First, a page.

Chefs’ Specialties

At any given time, have you had in your breadbox more than three plastic bread sacks containing nothing but heels? Has the box of raisins in your pantry quietly turned to stone? Do you secretly throw away returnable bottles because you can never remember to take them back to the store? If the answer to all of the above is “yes,” you’re probably not ready for the latest in kitchen planning as shown in the four kitchens we photographed. You can pass over the pictures while we tell everyone who is interested about the newest trends in kitchen design. Call it cook liberation or whatever you like, gone are the days when anyone wants to stir the caldron alone. The new concept in kitchen design is to have an area where the whole family can gather together. Even a small kitchen can accommodate a serving bar or a small table. And a kitchen can reflect one’s personality and interests as fully as any other room.



When builder Ernest Kennedy and his wife Blanch built their new home in University Park, they wanted a spacious feeling. After a number of years of working, Blanch was ready to spend some time baking at home, but she didn’t want to be isolated in the kitchen by herself. It was her idea to include a living and playing area as a part of the entire kitchen design. So the traditional “breakfast room” area has become a living area where children can do their homework, read or just visit with Blanch as she prepares meals. Ernest, too, can relax on the comfortable couch at the end of the room and share in a time of family recreation. The alternating use of green, coral, yellow and white makes the room bloom brightly. The white simulated brick floor creates the feeling of a patio. Attractive blinds admit light in the daytime andcan be adjusted for privacy at night. Blanch has used deep drawers for storing her pots and pans. Instead of leaning and bending to find the right utensil, one simply pulls out the drawer. An ordinary plastic dish drainer serves to keep pot lids filed for easy access. Blanch has assembled all of her baking needs in one area to make that activity hassle-free. All ingredients from spices to sugar are in one drawer, and her mixer is located on a foldaway stand so that it can be used and returned to its place easily. A walk-in pantry provides ample space for storage of canned goods. It all adds up to a pleasant kitchen where people will want to be.

June Josey wanted to create “a European kitchen that you never see in Europe.” She had in mind a kitchen that could never be messy because it was always cluttered anyway. So, working with Larry Lighthill, they made a room that is a veritable wealth of detail, filled with delightful surprises, dried herbs, fresh plants, bread bookends, antiques and even plumes.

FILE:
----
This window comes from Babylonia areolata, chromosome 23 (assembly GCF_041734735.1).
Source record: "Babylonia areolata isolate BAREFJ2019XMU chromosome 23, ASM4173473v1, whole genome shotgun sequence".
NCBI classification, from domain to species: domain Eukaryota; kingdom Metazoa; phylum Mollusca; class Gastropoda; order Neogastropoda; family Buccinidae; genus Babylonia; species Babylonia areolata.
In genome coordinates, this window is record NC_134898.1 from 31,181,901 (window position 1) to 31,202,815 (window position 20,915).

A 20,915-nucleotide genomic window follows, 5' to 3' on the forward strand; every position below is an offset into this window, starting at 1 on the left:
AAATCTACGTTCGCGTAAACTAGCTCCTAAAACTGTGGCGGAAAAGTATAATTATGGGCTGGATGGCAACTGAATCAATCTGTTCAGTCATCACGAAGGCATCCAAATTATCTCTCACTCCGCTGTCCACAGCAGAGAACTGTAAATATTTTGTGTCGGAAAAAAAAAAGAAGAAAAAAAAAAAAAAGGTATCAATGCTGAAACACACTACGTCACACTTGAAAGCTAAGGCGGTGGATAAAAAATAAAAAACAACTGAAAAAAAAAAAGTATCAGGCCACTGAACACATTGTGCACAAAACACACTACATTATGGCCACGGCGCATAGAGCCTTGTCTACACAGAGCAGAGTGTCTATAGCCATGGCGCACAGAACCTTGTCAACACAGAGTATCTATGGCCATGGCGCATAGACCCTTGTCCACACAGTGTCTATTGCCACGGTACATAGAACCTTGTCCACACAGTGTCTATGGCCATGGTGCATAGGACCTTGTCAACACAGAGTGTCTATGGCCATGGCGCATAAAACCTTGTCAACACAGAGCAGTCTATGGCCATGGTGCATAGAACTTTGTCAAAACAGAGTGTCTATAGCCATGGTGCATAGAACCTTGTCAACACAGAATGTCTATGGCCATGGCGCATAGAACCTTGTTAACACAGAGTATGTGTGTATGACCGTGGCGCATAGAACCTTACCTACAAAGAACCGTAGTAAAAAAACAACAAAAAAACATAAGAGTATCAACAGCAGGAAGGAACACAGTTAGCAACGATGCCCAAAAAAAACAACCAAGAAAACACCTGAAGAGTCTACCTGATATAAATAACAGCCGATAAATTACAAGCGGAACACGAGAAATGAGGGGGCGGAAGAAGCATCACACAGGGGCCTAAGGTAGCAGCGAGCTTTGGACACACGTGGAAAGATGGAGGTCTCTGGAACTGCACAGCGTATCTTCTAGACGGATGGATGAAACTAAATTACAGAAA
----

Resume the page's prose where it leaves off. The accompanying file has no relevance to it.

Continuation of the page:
The cabinets have been painted to look like wood and have been covered with polyurethane to provide an easily cleaned surface. Since the house is 25 years old, this was a much easier solution than stripping off accumulated layers of paint.

Although it is a small room, every inch has been utilized to give the European aura. The walls have been painted an earthtone, close to terra cotta, in order to best show off June’s collection of antique copper, which includes both family heirlooms and other pieces she has collected. The iron horse’s head was used outside a shop to advertise the fact that horse meat was sold within.

One wall is covered by the handsome antique baker’s rack, an unusual one because it combines iron, pewter, and brass. The wall behind the rack is covered with a sheered fabric which hides a table that disappears into the wall.

Although people often sit on the counters while June cooks on her commercial gas stove, they also sit at the antique table, on chairs with needlepoint and petitpoint cushions that June’s mother executed herself. The light fixture is an 18th century French one with modern Lalique shades.

It is obviously a room to relax in and one which accommodates any new whimsey.

Audrey Zisk was a full-time homemaker until she started manufacturing a line of casual linens three years ago. The same sense of organization that has made her a successful business woman is obvious in her kitchen. She and her husband, Sanford, completely gutted and rebuilt their kitchen five and a half years ago. Her aim was to have a country atmosphere which complemented the forest-like setting outside the kitchen window. A brick wall, real wood-beamed ceiling, wall paper on the ceiling, and natural wood floors all add up to the rustic look. Audrey has been very pleased with the wooden floors and has had no trouble with water spots or unusual wear. The only area which has needed refinishing is the floor directly in front of the sink. 6Besides the charglo-grill built into the brick wall, Audrey has two double ovens, a microwave oven, an eight burner cook top, and a warming drawer. She is obviously a woman who is serious about cooking. It is not unusual for the Zisk9 to entertain 100 people, and they have all the spaces and equipment necessary to do so. Audrey rejected the idea of the typical copper vented hood. “I didn’t want to feel like I was in Kip’s,” she said. She also didn’t want to obscure the view of the lovely outdoor scene, so she settled for a small fan in the ceiling which has adequately handled the problem. The dark green cabinets not only minimize upkeep, but also are easy to touch up, should they get the usual scratches. She has only to rub in a little dark umber. Other interesting features include an instant hot water unit which she uses every day for instant coffee or jello or whatever, a beautiful marble slab for rolling out pastry, a cabinet with “grow lights” for raising her own herbs, and a scale which folds out from the wall for convenience. It’s a kitchen that seems to have everything.